• Development of the secondary follicle takes a total of 20 days.

• Secondary oocyte halted in meiosis II metaphase.

• High levels of estrogens stimulate release of GnRH and LH.

• LH causes the rupture and expulsion. LH levels can be detected by home pregnancy to predict the day of ovulation in advance.

Days 15-24: Postovulatory Phase: Secretory Phase

• In the ovaries, mature follicle collapses and becomes corpus hemorrhagicum, and then to corpus luteum under the influence of LH. Corpus luteum secretes progesterone, estrogen, relaxin, and inhibin. Luteal cells absorb the blood clot.

• If oocyte is not fertilized, in the ovaries, corpus luteum survives 2 more weeks and then becomes corpus albicans. Levels of progesterone, estrogen, and inhibin decrease, while levels of GnRH, FSH, and LH rise. A new cycle begins.

• If oocyte is fertilized, corpus luteum lives the usual 2 weeks, and is then rescued by hCG, produced by the embryo. Presence of hCG in urine or blood indicates pregnancy.

• In the uterus, progesterone and estrogen from corpus luteum promote growth and thickening of the endometrium. If oocyte is not fertilized, progesterone levels drop causing menstruation.

More Female Reproductive Cycle Facts:

• The entire menstrual and ovarian cycle are carried out by ovarian hormones.

• The ovarian follicle nurtures the resident oocyte, and releases it at the right time.

Puberty:

• Puberty is the period when secondary sexual characteristics begin to develop.

• There are pulses or burses of LH and FSH triggered by GnRH.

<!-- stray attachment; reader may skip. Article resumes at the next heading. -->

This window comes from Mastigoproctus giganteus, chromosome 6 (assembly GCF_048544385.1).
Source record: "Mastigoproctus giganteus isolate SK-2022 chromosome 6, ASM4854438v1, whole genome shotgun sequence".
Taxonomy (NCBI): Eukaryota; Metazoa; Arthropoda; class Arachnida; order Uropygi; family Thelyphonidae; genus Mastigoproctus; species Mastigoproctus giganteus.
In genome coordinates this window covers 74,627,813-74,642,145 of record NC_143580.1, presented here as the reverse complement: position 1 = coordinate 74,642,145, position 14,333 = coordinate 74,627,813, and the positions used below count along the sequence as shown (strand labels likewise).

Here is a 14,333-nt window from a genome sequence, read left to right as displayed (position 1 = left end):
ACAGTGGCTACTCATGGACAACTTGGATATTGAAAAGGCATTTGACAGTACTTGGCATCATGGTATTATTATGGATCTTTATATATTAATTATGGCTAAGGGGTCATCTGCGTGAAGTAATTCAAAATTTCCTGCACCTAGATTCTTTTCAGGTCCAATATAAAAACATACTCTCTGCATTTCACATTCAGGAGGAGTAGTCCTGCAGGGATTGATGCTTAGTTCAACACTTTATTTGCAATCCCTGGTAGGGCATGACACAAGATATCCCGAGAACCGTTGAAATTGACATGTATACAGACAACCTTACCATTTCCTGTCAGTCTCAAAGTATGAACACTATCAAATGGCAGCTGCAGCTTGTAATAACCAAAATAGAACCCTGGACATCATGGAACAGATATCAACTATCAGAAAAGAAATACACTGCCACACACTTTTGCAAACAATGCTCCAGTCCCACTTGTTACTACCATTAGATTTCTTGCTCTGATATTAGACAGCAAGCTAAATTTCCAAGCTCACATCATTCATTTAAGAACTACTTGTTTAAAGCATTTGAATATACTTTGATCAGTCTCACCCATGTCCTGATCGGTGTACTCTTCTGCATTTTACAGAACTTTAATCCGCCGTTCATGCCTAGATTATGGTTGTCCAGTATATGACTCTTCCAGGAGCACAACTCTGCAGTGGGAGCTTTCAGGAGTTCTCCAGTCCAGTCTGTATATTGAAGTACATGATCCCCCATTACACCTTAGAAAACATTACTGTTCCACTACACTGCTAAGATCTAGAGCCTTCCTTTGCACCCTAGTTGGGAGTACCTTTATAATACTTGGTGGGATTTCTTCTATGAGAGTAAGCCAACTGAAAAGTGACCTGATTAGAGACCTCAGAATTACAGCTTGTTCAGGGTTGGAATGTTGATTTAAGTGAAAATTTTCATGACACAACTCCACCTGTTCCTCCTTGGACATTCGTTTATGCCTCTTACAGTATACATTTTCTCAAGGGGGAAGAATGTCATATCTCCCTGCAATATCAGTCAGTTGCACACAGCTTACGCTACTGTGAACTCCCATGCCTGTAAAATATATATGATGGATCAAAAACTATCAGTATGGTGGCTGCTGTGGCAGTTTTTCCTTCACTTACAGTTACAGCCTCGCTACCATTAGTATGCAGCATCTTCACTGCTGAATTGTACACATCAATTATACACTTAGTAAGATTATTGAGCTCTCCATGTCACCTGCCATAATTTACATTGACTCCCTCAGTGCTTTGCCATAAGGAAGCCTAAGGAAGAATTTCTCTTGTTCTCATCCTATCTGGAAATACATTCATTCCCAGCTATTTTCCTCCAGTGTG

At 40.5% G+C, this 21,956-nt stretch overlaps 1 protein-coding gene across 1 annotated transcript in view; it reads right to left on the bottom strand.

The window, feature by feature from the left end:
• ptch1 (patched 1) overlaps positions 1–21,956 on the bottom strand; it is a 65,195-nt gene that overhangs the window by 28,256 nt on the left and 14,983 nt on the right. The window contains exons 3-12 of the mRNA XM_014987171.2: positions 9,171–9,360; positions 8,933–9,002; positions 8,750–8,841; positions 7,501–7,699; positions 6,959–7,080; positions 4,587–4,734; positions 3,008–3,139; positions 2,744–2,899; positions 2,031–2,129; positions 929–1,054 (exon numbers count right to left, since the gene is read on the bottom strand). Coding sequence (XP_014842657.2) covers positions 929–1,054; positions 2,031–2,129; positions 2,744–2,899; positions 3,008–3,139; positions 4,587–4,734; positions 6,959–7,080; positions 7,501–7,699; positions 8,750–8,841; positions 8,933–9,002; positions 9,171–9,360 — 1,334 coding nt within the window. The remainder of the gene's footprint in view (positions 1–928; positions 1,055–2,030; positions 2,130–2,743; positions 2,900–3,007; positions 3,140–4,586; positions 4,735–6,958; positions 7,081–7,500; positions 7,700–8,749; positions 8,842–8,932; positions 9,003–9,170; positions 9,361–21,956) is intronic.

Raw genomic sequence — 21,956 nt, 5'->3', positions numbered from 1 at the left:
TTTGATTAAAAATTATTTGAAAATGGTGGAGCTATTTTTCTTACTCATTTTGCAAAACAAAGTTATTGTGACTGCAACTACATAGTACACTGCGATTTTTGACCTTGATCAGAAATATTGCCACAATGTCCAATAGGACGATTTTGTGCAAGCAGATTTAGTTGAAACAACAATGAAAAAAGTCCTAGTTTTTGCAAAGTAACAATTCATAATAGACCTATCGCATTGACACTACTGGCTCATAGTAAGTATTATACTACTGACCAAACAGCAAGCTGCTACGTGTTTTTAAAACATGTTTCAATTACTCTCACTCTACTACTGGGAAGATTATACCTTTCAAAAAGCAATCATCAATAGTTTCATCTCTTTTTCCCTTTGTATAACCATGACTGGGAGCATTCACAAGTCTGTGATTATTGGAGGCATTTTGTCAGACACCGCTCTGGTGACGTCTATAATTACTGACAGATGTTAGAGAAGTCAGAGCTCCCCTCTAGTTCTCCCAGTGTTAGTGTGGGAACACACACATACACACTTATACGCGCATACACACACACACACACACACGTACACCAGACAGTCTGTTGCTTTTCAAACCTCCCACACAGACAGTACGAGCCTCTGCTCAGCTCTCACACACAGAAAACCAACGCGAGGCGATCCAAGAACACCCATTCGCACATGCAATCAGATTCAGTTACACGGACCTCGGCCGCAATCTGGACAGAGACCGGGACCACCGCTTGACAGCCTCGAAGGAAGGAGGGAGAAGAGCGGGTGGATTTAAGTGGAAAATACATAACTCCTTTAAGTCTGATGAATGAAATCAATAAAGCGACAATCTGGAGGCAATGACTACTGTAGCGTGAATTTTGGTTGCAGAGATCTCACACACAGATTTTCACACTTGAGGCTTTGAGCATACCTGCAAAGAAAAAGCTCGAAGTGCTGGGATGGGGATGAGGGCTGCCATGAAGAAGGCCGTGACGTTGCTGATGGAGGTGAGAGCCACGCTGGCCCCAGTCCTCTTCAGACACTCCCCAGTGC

• Before puberty, the release of GnRH is more sensitive to negative feedback action of gonadal steroids.

• The cause of GnRH triggering is unknown, but the hormone leptin may play a role.

• Leptin receptors are present in the hypothalamus and anterior pituitary.

• The rate of decline of melatonin may also be a normal regulator of the onset of puberty.

Also See: FAQ on Male Reproduction

• Organs: breasts, Fallopian tubes, ovaries, uterus, vagina, and external organs.

Ovaries:

• Ovaries produce gametes and hormones: progesterone, estrogens, inhibin, and relaxin.

• The primary follicles are stuck in meiosis I.

• The corpus luteum produces: progesterone, estrogens, relaxin, and inhibin.

• Spermatogenesis begins in males at puberty; oogenesis begins in females before they are even born.

• Each 28 days after puberty, gonadotropins secreted by the anterior pituitary stimulate the resumption of oogenesis.

• At ovulation, the secondary oocyte is expelled into the pelvic cavity together with the first polar body and corona radiata; these cells are swept into the uterine tube.

• If fertilization doesn't occur, the cells degenerate.